Earlier this month an unknown hacker broke into Italian spyware company Hacking Team’s computers. During the breach, the black hat hacker copied much of the firm’s sensitive information, including vast amounts of private communications. The hacker also made a copy of this data, and subsequently released the source code for the company’s high-profile spy software onto the internet. Now, in a new chapter of the story, it is believed that Hacking Team software may have been putting Bitcoin transaction anonymity in danger since 2014.
Hacking Team is a company that works hand in hand with government spy agencies (including the FBI) to provide them with the tools they need to access people’s computers. According to Hacking Team, the hack was a massive security breach for a number of reasons. Firstly, enough code was released to allow criminals with the know-how to be able to access any computer they wish. Do not forget, after all, that this is the surveillance software that top government agencies use. Eric Rabe, the company’s spokesperson, said,
‘Hacking Team’s investigation has determined that sufficient code was released to permit anyone to deploy the software against any target of their choice.’
Despite the company’s loud protests claiming that the unknown hacker has put their spyware in the hands of criminals, terrorists, and extortionists – an act it believes has caused an ‘extremely dangerous’ and ‘major threat’, most security experts, including Pedro Vilaca (an analyst who specializes in reverse engineering malware) agree that in reality criminals already have a broad range of spyware at their disposal that does much the same job.
Assuming this is true, the hacker may have been carrying out what he (or she) felt was a ‘vigilante’ mission. Releasing the source code to the world gives antivirus firms the opportunity to update their products so they can detect Hacking Team’s spyware. It also means that government agencies may (soon) no longer be able to use these tools to spy covertly on the general public.
Another aspect of the hack that has brought to light valuable information is the theft of private emails between Hacking Team and government agencies. This content (which was also dumped on the internet for people to sift through) is where the discovery was made about Hacking Team’s ability to target an important Bitcoin file called a wallet code.
The emails reveal that back in January 2014 Hacking Team sent out internal correspondences to its clients, informing them of a new feature bundled with the 9.2 upgrade of its software. This upgrade to its ‘Remote Control System suite’ (RCS) boasted the ability to ‘track cryptocurrencies, such as BitCoin, and all the related information.’ The emails also reveal that the new feature was not confined to Bitcoin but worked with an array of cryptocurrencies, including (but not necessarily limited to) Litecoin, Namecoin and Feathercoin.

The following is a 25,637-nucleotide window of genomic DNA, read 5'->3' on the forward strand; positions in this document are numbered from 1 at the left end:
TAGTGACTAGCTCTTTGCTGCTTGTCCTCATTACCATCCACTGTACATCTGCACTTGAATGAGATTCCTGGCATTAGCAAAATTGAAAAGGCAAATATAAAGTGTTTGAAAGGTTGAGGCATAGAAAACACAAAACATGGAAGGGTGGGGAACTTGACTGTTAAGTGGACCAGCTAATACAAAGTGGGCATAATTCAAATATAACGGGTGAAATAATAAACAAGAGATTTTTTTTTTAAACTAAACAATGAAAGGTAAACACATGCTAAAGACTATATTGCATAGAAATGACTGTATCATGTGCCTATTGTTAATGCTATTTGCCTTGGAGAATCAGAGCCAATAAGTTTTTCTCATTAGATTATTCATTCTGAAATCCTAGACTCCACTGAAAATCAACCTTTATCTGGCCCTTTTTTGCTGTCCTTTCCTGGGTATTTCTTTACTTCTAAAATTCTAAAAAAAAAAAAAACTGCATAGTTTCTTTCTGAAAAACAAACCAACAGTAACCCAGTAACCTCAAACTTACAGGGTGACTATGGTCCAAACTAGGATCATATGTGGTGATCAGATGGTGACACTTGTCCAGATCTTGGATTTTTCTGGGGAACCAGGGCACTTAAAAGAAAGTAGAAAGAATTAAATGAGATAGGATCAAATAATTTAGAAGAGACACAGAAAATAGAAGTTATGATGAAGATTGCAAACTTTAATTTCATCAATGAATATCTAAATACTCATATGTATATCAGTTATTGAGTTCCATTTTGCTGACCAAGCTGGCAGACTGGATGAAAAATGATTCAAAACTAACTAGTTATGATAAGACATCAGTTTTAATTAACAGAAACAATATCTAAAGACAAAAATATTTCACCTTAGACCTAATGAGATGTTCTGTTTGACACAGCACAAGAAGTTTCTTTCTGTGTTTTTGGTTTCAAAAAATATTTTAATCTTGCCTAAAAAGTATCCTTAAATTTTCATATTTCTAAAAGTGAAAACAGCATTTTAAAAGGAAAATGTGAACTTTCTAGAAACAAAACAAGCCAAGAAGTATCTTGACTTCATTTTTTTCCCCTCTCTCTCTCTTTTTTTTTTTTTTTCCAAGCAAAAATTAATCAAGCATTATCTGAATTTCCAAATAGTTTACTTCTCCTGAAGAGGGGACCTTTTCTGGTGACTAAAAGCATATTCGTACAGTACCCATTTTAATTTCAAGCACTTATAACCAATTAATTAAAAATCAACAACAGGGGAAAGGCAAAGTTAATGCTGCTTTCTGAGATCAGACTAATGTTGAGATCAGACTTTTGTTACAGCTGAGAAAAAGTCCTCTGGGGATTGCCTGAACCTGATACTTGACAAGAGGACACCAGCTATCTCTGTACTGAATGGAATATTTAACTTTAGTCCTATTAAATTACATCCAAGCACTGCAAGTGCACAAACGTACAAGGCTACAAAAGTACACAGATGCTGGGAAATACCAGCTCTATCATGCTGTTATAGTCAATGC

One researcher, Nicholas Weaver, from the International Computer Science Institute in Berkeley, California, has had a close look at the hacked emails. He feels that it should come as no surprise that Hacking Team’s software can do what it does,
‘It is straightforward to grab the wallet.dat and related files and for malcode to get the password for this file when the user accesses their bitcoins. Similarly, one can also search for Bitcoin-related keywords in e-mail messages and other content on their computer. And once you have a copy of the wallet.dat file, you have the entire transaction history.’
What we are discussing, then, is a very malicious bit of software. It works by waiting for the user to type in their password, and using a keylogger captures that password, giving it access to all transactions. Also, it does not matter whether the Bitcoin user has encryption or uses an online wallet like Coinbase. The nature of the attack, which waits for the user to type in their password, means that eventually Hacking Team’s software gets access to the wallet.dat file. There is no escaping it.
It is true, of course, that Bitcoin’s anonymity has made it a treasure trove for criminals who have been able to easily purchase and sell illegal goods, and launder vast amounts of money. There is no doubt that this is a primary reason law enforcement are desperate for a solution like the one Hacking Team provided last January. However, with the code now in the public domain, concerns have undoubtedly been raised over the safety of Bitcoin transactions.
For now, no one knows exactly who has had access to the spyware, although leaked emails do give a few clues – the Egyptian Ministry of Defense and the Saudi Ministry of the Interior e-mailed Hacking Team with support queries. These reveal them to be amongst the governments that did use, or at least show an interest in using the cryptocurrency surveillance platform. On top of that, the hacker has released invoices that show a number of repressive governments have used RCS in one form or another, including Russia, Bahrain, the United Arab Emirates, Azerbaijan, Kazakhstan, and Uzbekistan.
What this all means for the future of Bitcoins is unclear. Hacking Team have warned that the source code is out there, and could be reverse-engineered, meaning that someone could, in theory, create their own version of RCS. Add to that the uncertainty of knowing that governments can snoop on Bitcoin wallets (and the damage that does to illegal dark web markets), and you certainly have a recipe for bearish sentiment.